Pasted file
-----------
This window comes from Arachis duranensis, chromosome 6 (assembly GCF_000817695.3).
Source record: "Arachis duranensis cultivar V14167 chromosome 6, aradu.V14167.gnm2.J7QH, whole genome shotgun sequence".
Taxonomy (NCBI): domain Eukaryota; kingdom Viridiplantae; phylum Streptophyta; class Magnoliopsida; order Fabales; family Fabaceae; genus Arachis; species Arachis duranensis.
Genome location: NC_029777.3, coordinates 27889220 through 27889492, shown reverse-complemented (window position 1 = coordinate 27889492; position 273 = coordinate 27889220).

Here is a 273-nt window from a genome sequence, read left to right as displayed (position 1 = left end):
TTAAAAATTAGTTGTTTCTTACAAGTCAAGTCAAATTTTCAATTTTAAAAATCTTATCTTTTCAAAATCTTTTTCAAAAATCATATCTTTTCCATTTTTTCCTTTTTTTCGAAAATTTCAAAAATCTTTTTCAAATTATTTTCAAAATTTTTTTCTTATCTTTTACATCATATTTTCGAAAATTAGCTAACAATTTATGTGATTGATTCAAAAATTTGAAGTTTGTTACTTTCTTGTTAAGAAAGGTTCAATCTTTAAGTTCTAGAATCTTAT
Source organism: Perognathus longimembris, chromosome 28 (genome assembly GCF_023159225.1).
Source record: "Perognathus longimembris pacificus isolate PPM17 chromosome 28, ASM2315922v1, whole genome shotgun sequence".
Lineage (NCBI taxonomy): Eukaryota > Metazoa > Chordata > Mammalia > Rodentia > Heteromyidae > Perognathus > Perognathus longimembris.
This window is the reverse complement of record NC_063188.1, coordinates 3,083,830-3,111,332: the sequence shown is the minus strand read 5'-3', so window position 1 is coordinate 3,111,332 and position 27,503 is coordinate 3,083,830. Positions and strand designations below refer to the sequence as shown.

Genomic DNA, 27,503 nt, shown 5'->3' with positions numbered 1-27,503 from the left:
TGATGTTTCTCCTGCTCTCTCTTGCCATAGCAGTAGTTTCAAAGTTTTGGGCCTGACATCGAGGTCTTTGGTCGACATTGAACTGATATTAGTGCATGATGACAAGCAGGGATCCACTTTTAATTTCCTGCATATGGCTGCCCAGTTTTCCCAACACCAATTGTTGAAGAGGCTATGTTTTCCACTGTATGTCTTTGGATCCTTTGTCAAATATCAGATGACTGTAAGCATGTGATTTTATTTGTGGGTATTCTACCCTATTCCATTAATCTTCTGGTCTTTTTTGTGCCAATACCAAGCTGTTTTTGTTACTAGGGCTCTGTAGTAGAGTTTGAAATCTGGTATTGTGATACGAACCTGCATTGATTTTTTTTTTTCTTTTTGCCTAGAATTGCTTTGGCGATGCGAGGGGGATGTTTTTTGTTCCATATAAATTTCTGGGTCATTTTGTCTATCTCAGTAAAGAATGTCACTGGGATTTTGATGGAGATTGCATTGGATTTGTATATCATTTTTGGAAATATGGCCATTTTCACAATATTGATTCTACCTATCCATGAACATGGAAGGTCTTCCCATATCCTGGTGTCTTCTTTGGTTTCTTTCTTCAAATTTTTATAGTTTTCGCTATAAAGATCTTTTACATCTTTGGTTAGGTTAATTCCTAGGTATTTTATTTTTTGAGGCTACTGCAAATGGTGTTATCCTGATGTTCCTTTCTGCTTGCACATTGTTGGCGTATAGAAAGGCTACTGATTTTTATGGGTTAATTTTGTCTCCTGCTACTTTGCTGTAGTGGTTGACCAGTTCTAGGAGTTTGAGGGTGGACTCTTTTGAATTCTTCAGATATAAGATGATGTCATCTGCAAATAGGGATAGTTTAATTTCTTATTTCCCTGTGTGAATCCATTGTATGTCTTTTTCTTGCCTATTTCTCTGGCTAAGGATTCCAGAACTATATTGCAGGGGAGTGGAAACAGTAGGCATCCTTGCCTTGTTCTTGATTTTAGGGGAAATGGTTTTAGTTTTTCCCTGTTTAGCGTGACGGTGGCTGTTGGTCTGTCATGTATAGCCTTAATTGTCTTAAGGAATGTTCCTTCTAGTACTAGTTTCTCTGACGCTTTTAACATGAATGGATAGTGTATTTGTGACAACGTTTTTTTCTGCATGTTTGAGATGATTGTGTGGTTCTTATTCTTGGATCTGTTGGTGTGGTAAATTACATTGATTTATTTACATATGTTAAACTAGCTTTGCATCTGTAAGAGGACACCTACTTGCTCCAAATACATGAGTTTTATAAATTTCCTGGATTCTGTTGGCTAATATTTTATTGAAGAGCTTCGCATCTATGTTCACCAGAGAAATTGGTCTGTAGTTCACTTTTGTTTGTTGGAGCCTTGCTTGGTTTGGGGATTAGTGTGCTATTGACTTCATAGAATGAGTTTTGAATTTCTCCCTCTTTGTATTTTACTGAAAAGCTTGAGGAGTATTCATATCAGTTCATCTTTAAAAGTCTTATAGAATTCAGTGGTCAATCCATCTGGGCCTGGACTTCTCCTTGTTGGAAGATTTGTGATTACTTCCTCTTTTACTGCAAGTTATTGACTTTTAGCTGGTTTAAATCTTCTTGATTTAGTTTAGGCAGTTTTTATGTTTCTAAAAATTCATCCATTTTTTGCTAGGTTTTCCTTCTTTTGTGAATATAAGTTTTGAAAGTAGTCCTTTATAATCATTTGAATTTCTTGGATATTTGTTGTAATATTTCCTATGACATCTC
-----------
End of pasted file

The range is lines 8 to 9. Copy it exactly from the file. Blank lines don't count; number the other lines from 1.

Source record: "Perognathus longimembris pacificus isolate PPM17 chromosome 28, ASM2315922v1, whole genome shotgun sequence".
Lineage (NCBI taxonomy): Eukaryota > Metazoa > Chordata > Mammalia > Rodentia > Heteromyidae > Perognathus > Perognathus longimembris.